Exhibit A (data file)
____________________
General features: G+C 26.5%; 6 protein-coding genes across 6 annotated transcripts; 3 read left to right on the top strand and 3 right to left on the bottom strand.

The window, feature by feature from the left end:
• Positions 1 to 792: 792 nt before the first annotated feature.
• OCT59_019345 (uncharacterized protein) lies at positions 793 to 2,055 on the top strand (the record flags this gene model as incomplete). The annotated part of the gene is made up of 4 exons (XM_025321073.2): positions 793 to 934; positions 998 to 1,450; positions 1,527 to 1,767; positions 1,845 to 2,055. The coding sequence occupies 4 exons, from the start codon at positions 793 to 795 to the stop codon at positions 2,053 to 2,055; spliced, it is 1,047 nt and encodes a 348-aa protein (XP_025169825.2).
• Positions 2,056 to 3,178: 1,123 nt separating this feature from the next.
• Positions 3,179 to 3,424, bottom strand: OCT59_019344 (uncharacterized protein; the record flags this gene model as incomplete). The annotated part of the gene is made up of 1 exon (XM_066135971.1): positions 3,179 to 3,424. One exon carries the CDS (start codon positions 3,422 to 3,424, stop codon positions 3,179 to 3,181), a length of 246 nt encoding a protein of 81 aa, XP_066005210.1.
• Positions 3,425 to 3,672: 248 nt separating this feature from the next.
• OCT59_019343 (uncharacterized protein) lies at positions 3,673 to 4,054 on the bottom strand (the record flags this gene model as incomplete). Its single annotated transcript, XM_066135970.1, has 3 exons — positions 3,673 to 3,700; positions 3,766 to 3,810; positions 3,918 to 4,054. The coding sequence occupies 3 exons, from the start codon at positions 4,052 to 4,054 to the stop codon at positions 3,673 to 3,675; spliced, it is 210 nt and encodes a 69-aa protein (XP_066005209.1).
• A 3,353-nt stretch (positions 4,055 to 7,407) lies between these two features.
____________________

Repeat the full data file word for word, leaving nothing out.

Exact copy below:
General features: G+C 26.5%; 6 protein-coding genes across 6 annotated transcripts; 3 read left to right on the top strand and 3 right to left on the bottom strand.

The window, feature by feature from the left end:
• Positions 1 to 792: 792 nt before the first annotated feature.
• OCT59_019345 (uncharacterized protein) lies at positions 793 to 2,055 on the top strand (the record flags this gene model as incomplete). The annotated part of the gene is made up of 4 exons (XM_025321073.2): positions 793 to 934; positions 998 to 1,450; positions 1,527 to 1,767; positions 1,845 to 2,055. The coding sequence occupies 4 exons, from the start codon at positions 793 to 795 to the stop codon at positions 2,053 to 2,055; spliced, it is 1,047 nt and encodes a 348-aa protein (XP_025169825.2).
• Positions 2,056 to 3,178: 1,123 nt separating this feature from the next.
• Positions 3,179 to 3,424, bottom strand: OCT59_019344 (uncharacterized protein; the record flags this gene model as incomplete). The annotated part of the gene is made up of 1 exon (XM_066135971.1): positions 3,179 to 3,424. One exon carries the CDS (start codon positions 3,422 to 3,424, stop codon positions 3,179 to 3,181), a length of 246 nt encoding a protein of 81 aa, XP_066005210.1.
• Positions 3,425 to 3,672: 248 nt separating this feature from the next.
• OCT59_019343 (uncharacterized protein) lies at positions 3,673 to 4,054 on the bottom strand (the record flags this gene model as incomplete). Its single annotated transcript, XM_066135970.1, has 3 exons — positions 3,673 to 3,700; positions 3,766 to 3,810; positions 3,918 to 4,054. The coding sequence occupies 3 exons, from the start codon at positions 4,052 to 4,054 to the stop codon at positions 3,673 to 3,675; spliced, it is 210 nt and encodes a 69-aa protein (XP_066005209.1).
• A 3,353-nt stretch (positions 4,055 to 7,407) lies between these two features.